For nearly 30 years the Shabbona Saints played football in a park on Chicago’s far northwest side, earning eight national championships. The cheerleaders won 11 national titles. Then the team was told they were no longer welcome at Shabbona Park. Carol Marin reports.
For nearly 30 years the Shabbona Saints played football in a park on Chicago’s far northwest side, earning eight national championships. The cheerleaders won 11 national titles.
But earlier this year the Chicago Park District ordered the Saints, ages 6 to 14, to leave their home, Shabbona Park, on the 6900 block of West Addison Street.
"We’re like Gypsies," said the Saints' Tony Arena just a few days before 2013 practice was to begin.
Recently about 40 players, parents and coaches came to Shabbona Park to talk about the action of the Chicago Park District. Among them was Fabian Mojica, who played here as a kid and took four buses to be there.
"The way they are hurting the team right now, the way they took away the field and everything I’ve heard, is just horrible," Mojica said.
Mike Flores, one of the stars of last year’s team, was there. This year he will play for Gordon Tech. But he spoke of what playing for the Saints has meant to him.
"This park has taught me how to love and respect my coaches," he said, adding, "And also protect my teammates."
Teammates like Giovanni Rameriz, who when asked what the bottom line is between the Saints and the Chicago Park District said succinctly: "Basically that a park kicked us out."
The dispute with the Park District has simmered for five years after a new park supervisor arrived.
In a January 2013 letter, the Park District told the Saints they could no longer use Shabbona, citing rule violations such as "breaking and entering the field house after hours," and violations of Code of Conduct rules such as: "Willful or careless destruction of property;” and “Verbal assault of (sic) a park district patrons and staff.”
The Saints say none of that is true.
Ald. Nick Sposato (36th), in whose ward the park sits, has met jointly with the Saints and the Park District.
"They are making all kinds of accusations about the program. None of that could be substantiated," said Sposato.
Shabbona is a small but pristine park in a neighborhood that for many years was largely Italian-American. But the neighborhood has changed.
In a March 2013 letter to the Park District, Arena, the Saints Commissioner of Football, wrote that he and Ron Orlando, another team official, were told by a Shabbona Park supervisor they were bringing in the wrong ZIP codes into the park
"Right now we are about 80 percent Hispanic," said Arena.
About 15 percent of the players are African-American.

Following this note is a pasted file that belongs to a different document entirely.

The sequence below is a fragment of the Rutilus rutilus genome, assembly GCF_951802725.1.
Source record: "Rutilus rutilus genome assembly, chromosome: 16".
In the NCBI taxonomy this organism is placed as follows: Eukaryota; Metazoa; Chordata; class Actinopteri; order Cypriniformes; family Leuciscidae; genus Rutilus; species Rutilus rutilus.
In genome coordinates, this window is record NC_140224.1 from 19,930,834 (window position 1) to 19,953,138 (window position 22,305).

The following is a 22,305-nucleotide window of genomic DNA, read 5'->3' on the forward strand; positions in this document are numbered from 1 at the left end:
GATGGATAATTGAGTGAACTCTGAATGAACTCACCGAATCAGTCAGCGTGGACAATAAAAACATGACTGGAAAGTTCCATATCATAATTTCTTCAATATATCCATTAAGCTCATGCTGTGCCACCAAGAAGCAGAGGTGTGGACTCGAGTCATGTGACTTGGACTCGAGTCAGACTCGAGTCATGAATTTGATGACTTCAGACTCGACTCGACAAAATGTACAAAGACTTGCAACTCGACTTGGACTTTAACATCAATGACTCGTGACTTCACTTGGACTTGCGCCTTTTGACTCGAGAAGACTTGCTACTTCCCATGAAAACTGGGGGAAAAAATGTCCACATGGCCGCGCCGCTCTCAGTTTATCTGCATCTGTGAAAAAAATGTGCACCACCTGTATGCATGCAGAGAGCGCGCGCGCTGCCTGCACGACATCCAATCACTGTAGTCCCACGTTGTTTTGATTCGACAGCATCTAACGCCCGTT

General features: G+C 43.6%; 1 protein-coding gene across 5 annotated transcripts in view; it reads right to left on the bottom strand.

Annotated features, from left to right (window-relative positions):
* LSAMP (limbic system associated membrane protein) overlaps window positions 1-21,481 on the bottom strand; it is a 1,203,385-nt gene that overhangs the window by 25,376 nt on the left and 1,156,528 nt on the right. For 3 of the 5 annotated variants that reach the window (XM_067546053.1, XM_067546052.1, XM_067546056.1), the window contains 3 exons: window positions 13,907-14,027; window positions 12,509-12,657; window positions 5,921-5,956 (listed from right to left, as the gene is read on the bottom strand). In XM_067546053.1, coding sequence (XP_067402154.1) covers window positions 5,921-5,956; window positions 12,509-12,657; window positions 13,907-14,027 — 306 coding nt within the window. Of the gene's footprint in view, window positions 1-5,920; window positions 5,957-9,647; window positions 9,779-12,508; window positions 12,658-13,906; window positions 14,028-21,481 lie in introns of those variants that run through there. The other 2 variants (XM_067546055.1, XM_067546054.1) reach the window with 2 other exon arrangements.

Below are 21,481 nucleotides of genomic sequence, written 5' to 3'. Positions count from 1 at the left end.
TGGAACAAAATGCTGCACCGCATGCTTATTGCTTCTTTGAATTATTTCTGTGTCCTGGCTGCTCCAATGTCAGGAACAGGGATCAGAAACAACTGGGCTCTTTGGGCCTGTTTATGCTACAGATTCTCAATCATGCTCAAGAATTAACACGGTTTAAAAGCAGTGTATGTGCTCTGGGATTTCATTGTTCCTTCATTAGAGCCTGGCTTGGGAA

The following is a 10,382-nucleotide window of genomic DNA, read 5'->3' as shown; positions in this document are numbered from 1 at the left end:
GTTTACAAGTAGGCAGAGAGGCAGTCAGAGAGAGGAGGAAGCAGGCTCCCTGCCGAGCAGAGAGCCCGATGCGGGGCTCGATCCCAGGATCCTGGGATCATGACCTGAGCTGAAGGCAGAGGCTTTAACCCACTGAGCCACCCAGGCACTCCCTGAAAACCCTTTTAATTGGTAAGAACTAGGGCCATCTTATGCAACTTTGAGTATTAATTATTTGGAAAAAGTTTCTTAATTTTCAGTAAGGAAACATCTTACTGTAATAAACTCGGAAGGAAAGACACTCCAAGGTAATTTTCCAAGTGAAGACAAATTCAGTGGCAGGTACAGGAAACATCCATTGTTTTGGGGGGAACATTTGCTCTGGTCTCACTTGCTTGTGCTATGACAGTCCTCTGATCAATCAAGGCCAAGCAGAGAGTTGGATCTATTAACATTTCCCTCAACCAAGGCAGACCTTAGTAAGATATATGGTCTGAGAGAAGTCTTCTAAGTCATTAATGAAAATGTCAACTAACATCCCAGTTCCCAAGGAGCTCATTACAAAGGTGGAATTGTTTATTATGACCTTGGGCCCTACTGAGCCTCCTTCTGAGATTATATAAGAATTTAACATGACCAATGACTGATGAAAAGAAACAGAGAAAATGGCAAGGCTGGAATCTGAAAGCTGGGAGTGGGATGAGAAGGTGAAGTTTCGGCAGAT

"If they are doing something wrong, throw them out," said Sposato. "If they are not, let them play."
Now in a reversal, the Park District has opened the door to letting the Saints play at Shabbona.
After more than a month of attempting to get a response from the Park District and an interview on camera, a terse written statement was released late Wednesday which read in part, "We will continue to work with the team, the community, and the alderman to resolve any issues and ensure the kids can play football."
The statement, signed by a Park District supervisor, said the Saints have a "history of failing to obtain proper insurance, and failing to maintain 501(c)3 status."
Yet that same official in 2012 said he had verified the Saints 501(c)3 status, as well as their insurance.
The Saints say they have been trying to get the attention of city hall with hundreds of phone calls to the mayor’s office.
"All those phone calls, and the mayor doesn’t come down and say, 'Wait a minute. What’s going on down there?" exclaimed Arena.
It is confusing to know exactly what’s going on.
In a May 8, 2012 letter, Park District Area manger Derrick Martin called the Saints "dishonest" and "self-serving," never acting "in the best interest of children."
But two months later he wrote: "We believe the Saints to be a vital part of the youth recreation community at Shabbona…”
Joe Senorski played here as a kid, as did his brothers. He now coaches for the Saints.
"We were welcomed here for 30 years,” he said. "Now we are not welcomed here anymore."
Senorski said up to 200 people could easily have turned out to talk to NBC Chicago.
"We didn’t want it to come this far," he said plaintively. "There is no reason we had to involve you but we have no advocate. This program has no advocate."
When informed Mayor Rahm Emanuel believes he is an advocate for kids in the city, Senorski replied: "I truly hope that the mayor is an advocate for children in this city and I hope that he will step in here and be our advocate. I hope that he will rectify this."
The mayor’s office, NBC Chicago has learned, will hold a meeting with all parties in his office on Friday.